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Barron's Booknotes-Cry, The Beloved Country by Alan Paton

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CHAPTER 15

While Kumalo rests in his room before going to Father Vincent, the young white man arrives. He begs forgiveness for words said out of his own grief, and urges Kumalo to find Absalom an honest but capable lawyer. Together they go to the Mission House, and Father Vincent promises not only to find a lawyer, but also to look into performing the marriage. When the young white man has gone, the priests speak of all that has happened.



Kumalo uses a parable. A man is sleeping in the grass while a great storm gathers overhead, and everyone is afraid to wake him. Father Vincent points out that the storm has broken; Kumalo's fear is now replaced by sorrow. And if a storm destroys a man's house, he can rebuild. Absalom's amending his life must become more important to Kumalo than his own sorrow. Kumalo does not respond, so the younger priest orders him to pray for justice and rebuilding, and even to give thanks for the good things still in his life. He himself will pray for Kumalo night and day. Of what importance is this help for Kumalo at this moment in his life? Is it more important than getting a clever lawyer to defend his son?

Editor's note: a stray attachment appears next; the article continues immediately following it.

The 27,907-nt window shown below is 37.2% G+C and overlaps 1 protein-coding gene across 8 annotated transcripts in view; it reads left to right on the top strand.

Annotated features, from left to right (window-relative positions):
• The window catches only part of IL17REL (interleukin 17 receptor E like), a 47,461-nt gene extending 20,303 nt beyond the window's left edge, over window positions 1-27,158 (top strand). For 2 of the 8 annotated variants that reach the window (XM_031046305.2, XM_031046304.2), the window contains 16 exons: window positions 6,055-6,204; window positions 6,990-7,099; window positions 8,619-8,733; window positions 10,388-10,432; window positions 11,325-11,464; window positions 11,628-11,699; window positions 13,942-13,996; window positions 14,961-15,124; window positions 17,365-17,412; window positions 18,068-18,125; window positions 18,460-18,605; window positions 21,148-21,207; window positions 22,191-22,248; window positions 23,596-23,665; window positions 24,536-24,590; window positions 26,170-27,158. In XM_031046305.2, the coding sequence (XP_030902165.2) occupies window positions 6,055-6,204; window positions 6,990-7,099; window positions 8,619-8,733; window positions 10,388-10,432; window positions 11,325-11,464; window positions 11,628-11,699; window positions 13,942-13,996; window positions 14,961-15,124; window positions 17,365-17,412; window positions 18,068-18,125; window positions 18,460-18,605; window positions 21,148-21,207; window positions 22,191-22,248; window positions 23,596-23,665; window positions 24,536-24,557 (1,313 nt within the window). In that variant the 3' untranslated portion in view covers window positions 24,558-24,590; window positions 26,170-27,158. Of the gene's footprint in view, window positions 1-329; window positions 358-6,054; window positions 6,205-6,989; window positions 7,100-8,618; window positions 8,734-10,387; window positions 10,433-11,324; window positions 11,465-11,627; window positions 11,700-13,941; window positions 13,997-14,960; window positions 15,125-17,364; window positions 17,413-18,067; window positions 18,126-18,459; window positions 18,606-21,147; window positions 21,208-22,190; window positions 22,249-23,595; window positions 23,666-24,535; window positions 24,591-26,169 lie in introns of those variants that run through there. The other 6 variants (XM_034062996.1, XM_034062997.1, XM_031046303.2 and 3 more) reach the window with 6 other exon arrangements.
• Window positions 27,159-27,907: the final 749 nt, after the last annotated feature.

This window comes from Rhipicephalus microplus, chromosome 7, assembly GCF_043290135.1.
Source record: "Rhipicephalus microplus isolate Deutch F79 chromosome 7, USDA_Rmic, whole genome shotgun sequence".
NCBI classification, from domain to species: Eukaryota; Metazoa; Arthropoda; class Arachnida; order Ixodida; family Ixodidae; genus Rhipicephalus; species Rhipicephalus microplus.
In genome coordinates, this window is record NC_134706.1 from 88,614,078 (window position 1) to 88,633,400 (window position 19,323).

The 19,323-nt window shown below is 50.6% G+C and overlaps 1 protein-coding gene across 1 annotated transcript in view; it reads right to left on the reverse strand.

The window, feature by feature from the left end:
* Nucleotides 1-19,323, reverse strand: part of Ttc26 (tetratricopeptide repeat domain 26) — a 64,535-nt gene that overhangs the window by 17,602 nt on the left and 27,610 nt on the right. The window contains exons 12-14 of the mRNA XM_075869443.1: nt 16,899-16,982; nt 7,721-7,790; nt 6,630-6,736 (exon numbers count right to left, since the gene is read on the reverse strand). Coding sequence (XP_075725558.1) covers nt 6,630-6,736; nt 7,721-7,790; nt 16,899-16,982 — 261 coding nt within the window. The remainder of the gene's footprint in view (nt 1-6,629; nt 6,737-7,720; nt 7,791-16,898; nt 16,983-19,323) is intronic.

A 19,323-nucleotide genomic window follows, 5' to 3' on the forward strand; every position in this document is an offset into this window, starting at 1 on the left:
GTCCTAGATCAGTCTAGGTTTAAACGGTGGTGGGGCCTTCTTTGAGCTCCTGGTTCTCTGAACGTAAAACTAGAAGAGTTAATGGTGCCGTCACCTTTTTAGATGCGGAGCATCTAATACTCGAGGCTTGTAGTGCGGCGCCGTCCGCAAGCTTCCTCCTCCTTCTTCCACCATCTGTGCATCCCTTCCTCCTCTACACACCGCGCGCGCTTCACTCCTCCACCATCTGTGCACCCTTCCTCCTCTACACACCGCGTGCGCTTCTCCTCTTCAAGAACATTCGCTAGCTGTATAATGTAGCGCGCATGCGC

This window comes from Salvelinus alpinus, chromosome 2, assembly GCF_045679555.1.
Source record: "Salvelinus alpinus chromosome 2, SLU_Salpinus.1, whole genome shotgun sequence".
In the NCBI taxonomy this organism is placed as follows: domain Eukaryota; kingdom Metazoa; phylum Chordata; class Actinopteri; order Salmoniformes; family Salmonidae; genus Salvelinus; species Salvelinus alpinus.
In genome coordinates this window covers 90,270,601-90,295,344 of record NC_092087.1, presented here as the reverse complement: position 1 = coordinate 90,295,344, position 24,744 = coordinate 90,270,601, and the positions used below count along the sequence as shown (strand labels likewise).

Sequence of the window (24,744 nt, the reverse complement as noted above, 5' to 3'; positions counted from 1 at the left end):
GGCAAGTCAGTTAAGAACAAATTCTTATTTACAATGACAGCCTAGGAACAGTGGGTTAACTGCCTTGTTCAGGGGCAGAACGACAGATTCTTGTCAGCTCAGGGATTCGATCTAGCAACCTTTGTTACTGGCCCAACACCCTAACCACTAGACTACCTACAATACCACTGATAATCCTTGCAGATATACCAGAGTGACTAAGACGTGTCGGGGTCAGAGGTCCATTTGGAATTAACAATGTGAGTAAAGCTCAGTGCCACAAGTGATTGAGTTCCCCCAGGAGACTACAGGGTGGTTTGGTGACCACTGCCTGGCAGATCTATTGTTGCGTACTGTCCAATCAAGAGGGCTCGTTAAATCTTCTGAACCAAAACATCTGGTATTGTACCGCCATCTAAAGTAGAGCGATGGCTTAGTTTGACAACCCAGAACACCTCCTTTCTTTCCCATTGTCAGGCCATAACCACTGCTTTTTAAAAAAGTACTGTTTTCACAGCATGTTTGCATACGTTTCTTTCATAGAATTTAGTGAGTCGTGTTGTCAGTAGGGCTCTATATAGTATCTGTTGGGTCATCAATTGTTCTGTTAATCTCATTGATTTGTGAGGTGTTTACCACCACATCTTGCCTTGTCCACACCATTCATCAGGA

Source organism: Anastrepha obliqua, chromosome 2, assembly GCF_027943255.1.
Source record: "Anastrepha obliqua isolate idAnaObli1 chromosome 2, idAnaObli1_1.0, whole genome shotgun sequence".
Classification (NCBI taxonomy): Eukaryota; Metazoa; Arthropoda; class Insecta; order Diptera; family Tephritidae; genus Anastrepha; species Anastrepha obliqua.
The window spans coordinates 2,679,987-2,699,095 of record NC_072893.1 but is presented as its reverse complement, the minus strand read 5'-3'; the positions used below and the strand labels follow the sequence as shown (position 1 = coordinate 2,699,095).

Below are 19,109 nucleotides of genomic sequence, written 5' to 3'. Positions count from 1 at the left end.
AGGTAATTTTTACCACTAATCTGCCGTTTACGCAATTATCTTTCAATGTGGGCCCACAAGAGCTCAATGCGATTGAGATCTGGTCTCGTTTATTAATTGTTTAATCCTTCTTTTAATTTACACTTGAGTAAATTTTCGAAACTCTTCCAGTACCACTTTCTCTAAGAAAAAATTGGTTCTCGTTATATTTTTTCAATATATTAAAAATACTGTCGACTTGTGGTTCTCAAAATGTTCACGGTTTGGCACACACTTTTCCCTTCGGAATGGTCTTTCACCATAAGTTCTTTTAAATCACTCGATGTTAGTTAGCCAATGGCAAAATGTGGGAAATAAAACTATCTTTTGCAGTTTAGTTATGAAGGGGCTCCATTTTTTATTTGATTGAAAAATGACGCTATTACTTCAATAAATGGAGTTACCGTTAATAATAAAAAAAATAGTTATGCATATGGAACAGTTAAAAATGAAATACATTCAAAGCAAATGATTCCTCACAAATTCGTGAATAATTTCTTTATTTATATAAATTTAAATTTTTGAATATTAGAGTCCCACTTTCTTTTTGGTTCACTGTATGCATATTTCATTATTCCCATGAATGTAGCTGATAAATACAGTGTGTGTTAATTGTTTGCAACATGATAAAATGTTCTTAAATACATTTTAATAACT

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Barron's Booknotes-Cry, The Beloved Country by Alan Paton
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